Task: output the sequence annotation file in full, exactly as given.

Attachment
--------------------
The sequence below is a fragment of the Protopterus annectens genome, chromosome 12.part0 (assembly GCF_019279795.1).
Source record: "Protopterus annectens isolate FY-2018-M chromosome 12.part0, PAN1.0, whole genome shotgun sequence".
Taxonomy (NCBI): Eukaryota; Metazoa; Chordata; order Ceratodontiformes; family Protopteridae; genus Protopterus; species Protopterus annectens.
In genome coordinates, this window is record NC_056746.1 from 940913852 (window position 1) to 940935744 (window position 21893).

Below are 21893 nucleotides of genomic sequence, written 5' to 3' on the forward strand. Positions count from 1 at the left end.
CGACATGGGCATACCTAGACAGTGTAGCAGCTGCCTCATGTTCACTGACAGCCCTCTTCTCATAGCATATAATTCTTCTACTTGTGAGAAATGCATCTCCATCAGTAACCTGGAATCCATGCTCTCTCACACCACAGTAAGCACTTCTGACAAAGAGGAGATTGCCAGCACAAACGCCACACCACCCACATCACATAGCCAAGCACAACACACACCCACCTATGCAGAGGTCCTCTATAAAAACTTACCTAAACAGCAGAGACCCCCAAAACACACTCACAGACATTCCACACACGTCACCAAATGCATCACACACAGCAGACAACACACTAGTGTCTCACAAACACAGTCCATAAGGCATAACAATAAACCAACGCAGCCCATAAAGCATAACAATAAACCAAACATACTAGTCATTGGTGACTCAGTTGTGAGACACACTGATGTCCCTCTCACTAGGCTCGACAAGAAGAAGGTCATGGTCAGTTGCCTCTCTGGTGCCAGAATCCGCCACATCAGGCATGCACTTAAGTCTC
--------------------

The sequence below is a fragment of the Protopterus annectens genome, chromosome 12.part0 (assembly GCF_019279795.1).
Source record: "Protopterus annectens isolate FY-2018-M chromosome 12.part0, PAN1.0, whole genome shotgun sequence".
Taxonomy (NCBI): Eukaryota; Metazoa; Chordata; order Ceratodontiformes; family Protopteridae; genus Protopterus; species Protopterus annectens.
In genome coordinates, this window is record NC_056746.1 from 940913852 (window position 1) to 940935744 (window position 21893).

Below are 21893 nucleotides of genomic sequence, written 5' to 3' on the forward strand. Positions count from 1 at the left end.
CGACATGGGCATACCTAGACAGTGTAGCAGCTGCCTCATGTTCACTGACAGCCCTCTTCTCATAGCATATAATTCTTCTACTTGTGAGAAATGCATCTCCATCAGTAACCTGGAATCCATGCTCTCTCACACCACAGTAAGCACTTCTGACAAAGAGGAGATTGCCAGCACAAACGCCACACCACCCACATCACATAGCCAAGCACAACACACACCCACCTATGCAGAGGTCCTCTATAAAAACTTACCTAAACAGCAGAGACCCCCAAAACACACTCACAGACATTCCACACACGTCACCAAATGCATCACACACAGCAGACAACACACTAGTGTCTCACAAACACAGTCCATAAGGCATAACAATAAACCAACGCAGCCCATAAAGCATAACAATAAACCAAACATACTAGTCATTGGTGACTCAGTTGTGAGACACACTGATGTCCCTCTCACTAGGCTCGACAAGAAGAAGGTCATGGTCAGTTGCCTCTCTGGTGCCAGAATCCGCCACATCAGGCATGCACTTAAGTCTC